panasonic 15.6V drill


I am about to buy this cordliss drill, but was wondering if anyone has any experience/opinions on how much of a difference there is between the 15.6V and an 18V (panasonic has an 18V for ~$40 more, but I like the idea of lighter/smaller). I know the 15.6 volt will serve most of my needs, but occasionally I want to drill though studs (for running wires, e.g.) or 3/4" plywood, treated lumber, etc., and have found my old Ryobi 12V inadequte for such tasks (well, the batteries are pretty old in that one). Will the 15.6V have the torque to accomplish such tasks, in anyone's experience? thx
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Launching on your key word "occasionally", you might want to consider the advantage of lighter/smaller augmented with a separate corded drill. Not only will the corded drill have gobs of power, but it will turn much, much faster for making clean holes for things like dowels and pocket holes. A good corded drill can be purchased for about $60. I have a couple of swinging overhead power outlets in my shop and using corded tools is not half bad with that setup.
Bob
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I haven't used the panasonic 15.6, but I'm sure it could go through studs or 3/4 plywood. I have a 16.8V Craftsman, which I'd bet isn't as good as the Panasonic. I've used a 1.5" spade bit through two layers of 3/4 ply, with no problems. From everything I've read and heard, today's cordless drills (even 12V and 14.4) are sufficient for just about anything except the heaviest drilling. Sorry for the lack of first-hand experience with the tool you mention, but I've seen it rated very highly in a few separate review articles, and I agree the benefits of light weight and better maneuverability would outweigh the occasional benefit of slightly higher torque. Good luck, Andy
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I'm with you on that, BillyBob. I use a fair bit of corded drills.. in fact, whenever I can...certainly around the shop. There is no substitute for the raw power and rpm. I use cordless tools for all the obvious reasons, but never 'just because I can'. I was visiting a friend's production shop the other day, and he HAD to use his new DeWaltDisney cordless circular saw to do a blind cut. I cannot imagine ever doing any serious work with one of those. Cords are fine by me..it's not as if by using them you follow them into the nearest bordello or anything like that. I think that there is way too much emphasis on the cordless concept. I mean.. a cordless sawz-all? Cool tool if you're a burglar.
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scribbled:

Incredibly useful in field dressing moose and other large gentle innocent forest creatures you happen to murder. Take at least two batteries along. DAMHIKT.
Luigi Replace "nonet" with "yukonomics" for real email address www.yukonomics.ca/wooddorking/humour.html www.yukonomics.ca/wooddorking/antifaq.html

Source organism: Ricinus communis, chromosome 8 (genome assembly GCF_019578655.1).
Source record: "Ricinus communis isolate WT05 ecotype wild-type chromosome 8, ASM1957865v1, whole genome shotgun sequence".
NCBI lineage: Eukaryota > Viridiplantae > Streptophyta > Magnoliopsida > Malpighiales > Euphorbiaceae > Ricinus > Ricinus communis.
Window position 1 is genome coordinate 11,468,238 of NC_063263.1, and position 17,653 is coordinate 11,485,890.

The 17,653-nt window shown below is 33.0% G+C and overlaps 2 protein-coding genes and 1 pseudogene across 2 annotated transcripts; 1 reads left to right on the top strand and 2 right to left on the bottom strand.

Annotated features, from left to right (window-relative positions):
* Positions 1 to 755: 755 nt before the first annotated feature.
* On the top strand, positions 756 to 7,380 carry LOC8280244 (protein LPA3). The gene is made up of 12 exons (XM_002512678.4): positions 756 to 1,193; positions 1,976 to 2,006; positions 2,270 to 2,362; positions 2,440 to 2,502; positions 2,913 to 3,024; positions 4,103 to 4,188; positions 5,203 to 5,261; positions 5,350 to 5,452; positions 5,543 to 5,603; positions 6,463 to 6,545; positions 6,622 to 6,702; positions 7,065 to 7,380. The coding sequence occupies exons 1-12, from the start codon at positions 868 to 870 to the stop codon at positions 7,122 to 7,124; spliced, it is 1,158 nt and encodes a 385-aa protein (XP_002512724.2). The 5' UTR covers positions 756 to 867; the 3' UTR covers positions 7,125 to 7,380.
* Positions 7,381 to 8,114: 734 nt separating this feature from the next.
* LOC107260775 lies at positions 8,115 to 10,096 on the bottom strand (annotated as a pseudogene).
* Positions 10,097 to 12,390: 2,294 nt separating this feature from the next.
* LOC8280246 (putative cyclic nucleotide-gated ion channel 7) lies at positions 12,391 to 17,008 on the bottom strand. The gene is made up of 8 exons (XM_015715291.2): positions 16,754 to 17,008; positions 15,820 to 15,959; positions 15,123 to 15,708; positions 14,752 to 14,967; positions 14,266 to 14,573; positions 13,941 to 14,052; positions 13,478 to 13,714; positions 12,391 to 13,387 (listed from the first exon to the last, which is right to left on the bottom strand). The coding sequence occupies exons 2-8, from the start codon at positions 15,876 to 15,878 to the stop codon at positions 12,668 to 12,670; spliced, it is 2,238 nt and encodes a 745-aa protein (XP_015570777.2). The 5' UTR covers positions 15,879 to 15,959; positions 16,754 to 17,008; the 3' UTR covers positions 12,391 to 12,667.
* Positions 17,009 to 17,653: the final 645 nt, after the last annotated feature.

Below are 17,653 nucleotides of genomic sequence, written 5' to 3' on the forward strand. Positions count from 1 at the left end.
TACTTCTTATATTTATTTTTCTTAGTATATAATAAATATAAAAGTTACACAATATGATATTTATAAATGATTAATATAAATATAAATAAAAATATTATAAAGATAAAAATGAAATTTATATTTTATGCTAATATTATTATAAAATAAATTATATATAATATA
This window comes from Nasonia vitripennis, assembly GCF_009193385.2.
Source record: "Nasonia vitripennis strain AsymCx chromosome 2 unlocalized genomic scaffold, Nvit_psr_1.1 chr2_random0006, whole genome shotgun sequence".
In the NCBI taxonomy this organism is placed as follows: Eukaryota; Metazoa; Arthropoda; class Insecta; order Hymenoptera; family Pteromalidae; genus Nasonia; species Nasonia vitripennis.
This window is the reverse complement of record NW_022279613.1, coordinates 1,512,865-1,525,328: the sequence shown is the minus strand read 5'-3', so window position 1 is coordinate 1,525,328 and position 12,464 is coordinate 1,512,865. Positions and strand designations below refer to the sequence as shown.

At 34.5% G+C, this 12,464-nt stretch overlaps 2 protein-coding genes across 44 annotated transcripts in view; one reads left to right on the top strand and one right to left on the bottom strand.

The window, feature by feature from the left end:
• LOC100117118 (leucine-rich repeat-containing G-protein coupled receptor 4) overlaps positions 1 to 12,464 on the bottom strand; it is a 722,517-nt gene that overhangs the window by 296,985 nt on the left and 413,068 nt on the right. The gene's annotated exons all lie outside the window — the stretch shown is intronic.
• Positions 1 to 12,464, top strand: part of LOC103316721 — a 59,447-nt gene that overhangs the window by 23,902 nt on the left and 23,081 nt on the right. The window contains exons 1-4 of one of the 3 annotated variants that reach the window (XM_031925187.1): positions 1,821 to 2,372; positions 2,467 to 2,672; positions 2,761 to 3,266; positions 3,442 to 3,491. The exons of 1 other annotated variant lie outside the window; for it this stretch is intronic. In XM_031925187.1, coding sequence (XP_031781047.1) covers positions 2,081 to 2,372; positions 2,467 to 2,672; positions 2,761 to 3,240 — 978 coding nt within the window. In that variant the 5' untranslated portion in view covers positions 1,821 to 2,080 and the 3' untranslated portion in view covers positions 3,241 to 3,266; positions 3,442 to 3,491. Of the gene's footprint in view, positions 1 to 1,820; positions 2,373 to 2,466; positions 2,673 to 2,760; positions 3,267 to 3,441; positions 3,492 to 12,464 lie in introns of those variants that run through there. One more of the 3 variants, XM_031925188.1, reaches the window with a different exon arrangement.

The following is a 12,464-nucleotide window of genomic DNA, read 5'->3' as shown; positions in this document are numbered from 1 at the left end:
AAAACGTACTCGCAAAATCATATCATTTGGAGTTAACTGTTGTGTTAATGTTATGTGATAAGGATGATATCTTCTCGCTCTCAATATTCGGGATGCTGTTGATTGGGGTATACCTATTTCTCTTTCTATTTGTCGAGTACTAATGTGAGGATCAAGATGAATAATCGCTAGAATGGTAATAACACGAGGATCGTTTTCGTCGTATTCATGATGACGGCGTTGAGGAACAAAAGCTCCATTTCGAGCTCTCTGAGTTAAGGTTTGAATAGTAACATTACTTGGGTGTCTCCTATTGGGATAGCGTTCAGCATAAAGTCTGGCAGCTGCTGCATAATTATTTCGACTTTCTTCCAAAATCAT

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*slaps self on forehead*
...now why on earth didn't I think of that?
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I won't enter the fray about cordless tool in the shop, because I'm an electrician, and use many corless tools everyday. I've been using the Dewalt 18 volt system, drills, hammerdrill, sawzall, wood circular saw, metal cutting circular saw, flashlight for a few years. After repair & replacement of tools and batteries, I'm now trying the 15.6 volt Panasonic. A few professional carpenters I know have been swearing by their Panasonics for years. I just got a metal cutting circular saw & drill/driver combo last week, and hope to start using them later this week. The drill seems pretty strong, but I'll let you know off list my review if interested.
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I've had a Panasonic 15.6V drill for six months and it is by far the best cordless drill I have ever used. Should do everything you need without any problems.
Oldun
I am about to buy this cordliss drill, but was wondering if anyone has any experience/opinions on how much of a difference there is between the 15.6V and an 18V (panasonic has an 18V for ~$40 more, but I like the idea of lighter/smaller). I know the 15.6 volt will serve most of my needs, but occasionally I want to drill though studs (for running wires, e.g.) or 3/4" plywood, treated lumber, etc., and have found my old Ryobi 12V inadequte for such tasks (well, the batteries are pretty old in that one). Will the 15.6V have the torque to accomplish such tasks, in anyone's experience? thx
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chester wrote:

I've had the 15.6V for several years. It is the only cordless that I have (excepting a flashlight and radio). Great tool. I use it for general shop use and for jobsite use. If I am going to drill a bunch of holes for something like shelf supports, I will get out the corded Craftsman. A great tool.     mahalo,     jo4hn
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I just got a 15.6V Panasonic and tried a test on a couple of 2 x 4 scraps in the basement...it CAN shear the top off a 10 x 3 SS wood screw. (I think it is 303 SS, not 316 SS.) Do you need more torque than that?
George

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9.6 volt will do what you are asking. IMHO get the smaller voltage drill to save weight and spend the extra 40 on a cheap corded drill for the odd jobs.
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